The soldermask needs to be adjusted to compensate for possible misalignments of the soldermask. We use an automated system to detect whether a soldermask opening has already been adjusted or not.
Every process has imprecisions to a certain degree, this also applies to the soldermask of PCBs. A misalignment of the soldermask might cover up parts of a pad, resulting in less space to mount a component. A soldermask opening around a Pad compensates for some misregistration. The opening is typically 20~125µm larger per side than the copper pad, the value depends on the component. Reputable component manufacturers will often provide an example landpattern with a recommended soldermask opening.
Some designs may not have adjusted soldermask openings, to provide an optimal PCB we use an automated system to adjust the opening. In this paragraph, we explain how the system works and what its capabilities are.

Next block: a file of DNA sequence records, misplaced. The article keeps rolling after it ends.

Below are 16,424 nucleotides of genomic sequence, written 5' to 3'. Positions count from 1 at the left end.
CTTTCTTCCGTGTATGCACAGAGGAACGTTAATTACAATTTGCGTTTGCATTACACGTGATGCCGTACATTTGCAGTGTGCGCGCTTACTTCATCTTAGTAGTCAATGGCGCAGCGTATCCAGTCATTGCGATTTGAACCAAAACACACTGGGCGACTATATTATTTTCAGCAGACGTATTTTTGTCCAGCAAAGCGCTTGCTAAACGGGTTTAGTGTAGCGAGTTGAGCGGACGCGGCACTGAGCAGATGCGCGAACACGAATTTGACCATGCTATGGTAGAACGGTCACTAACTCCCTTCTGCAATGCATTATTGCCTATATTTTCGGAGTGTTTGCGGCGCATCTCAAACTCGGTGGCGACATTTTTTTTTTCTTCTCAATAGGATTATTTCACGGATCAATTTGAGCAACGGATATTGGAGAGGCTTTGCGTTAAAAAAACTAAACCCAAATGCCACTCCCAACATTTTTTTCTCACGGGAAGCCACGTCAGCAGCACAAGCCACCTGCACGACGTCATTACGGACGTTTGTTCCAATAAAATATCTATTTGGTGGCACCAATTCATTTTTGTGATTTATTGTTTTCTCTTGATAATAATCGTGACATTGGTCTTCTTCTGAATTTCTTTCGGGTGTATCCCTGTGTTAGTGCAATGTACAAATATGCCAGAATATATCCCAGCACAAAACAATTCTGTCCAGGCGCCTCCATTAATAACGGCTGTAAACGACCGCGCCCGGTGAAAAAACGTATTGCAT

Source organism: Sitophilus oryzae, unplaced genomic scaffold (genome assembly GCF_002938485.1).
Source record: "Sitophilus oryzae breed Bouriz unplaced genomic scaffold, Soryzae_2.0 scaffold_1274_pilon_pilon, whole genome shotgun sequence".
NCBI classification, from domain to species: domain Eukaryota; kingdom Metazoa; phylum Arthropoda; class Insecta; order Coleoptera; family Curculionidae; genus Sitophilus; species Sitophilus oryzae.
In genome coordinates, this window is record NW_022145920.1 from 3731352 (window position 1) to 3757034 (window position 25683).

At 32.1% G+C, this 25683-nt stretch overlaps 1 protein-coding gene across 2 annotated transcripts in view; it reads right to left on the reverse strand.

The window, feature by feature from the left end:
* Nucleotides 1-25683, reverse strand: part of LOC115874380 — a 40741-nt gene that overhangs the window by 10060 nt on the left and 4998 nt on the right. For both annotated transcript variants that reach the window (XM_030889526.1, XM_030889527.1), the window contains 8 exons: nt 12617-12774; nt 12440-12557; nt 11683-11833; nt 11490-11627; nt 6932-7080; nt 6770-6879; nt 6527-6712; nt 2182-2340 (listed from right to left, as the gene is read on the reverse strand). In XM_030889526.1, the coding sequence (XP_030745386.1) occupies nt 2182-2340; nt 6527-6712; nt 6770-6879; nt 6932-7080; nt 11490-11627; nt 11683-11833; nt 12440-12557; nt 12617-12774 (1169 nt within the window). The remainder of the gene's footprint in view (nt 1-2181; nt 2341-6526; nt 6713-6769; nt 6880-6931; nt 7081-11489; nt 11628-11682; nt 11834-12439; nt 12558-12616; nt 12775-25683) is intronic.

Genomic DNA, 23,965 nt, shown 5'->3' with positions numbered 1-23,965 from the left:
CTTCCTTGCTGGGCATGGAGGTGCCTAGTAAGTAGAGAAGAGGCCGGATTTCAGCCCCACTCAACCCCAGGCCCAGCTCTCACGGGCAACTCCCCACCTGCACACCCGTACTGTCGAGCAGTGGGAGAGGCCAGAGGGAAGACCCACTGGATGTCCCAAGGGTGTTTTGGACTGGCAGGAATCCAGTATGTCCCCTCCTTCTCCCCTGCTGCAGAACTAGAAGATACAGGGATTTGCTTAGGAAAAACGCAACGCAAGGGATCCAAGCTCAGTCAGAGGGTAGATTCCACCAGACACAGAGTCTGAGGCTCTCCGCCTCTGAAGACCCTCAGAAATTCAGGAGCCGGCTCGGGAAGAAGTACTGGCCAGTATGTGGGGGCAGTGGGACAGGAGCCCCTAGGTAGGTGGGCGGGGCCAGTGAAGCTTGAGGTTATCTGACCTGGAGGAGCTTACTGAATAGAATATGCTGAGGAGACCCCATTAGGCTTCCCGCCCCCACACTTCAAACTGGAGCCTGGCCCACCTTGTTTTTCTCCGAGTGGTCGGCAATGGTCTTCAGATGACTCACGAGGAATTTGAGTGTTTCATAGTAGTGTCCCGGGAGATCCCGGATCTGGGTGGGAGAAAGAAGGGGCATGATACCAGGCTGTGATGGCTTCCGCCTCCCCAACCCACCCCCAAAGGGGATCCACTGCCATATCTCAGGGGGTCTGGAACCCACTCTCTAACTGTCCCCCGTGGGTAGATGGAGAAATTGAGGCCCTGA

Our System assumes that optimized soldermask openings are larger than the copper pad. Square, Rectangular and Round openings can be optimized, irregular shapes will be left as is.
When a design is uploaded, our system will create a test opening/area which is 10 µm smaller than the soldermask openings in the design. The system will now create test points along the outline of the test opening/area and probe if the test shape touches copper. If all test points touch copper, we assume the opening was not optimized. We will then enlarge the original opening by 20µm.
If some points do not touch copper, we assume the soldermask opening was already adjusted.
Gerber files do not contain any information about pads, so we can only detect whether copper is present or not. This means that the automatic system cannot correctly detect Pads placed in copper fills, as a result, they will not be adjusted. We do not categorize this as problematic, as small pads where a soldermask misalignment might be suboptimal are typically not connected to copper planes.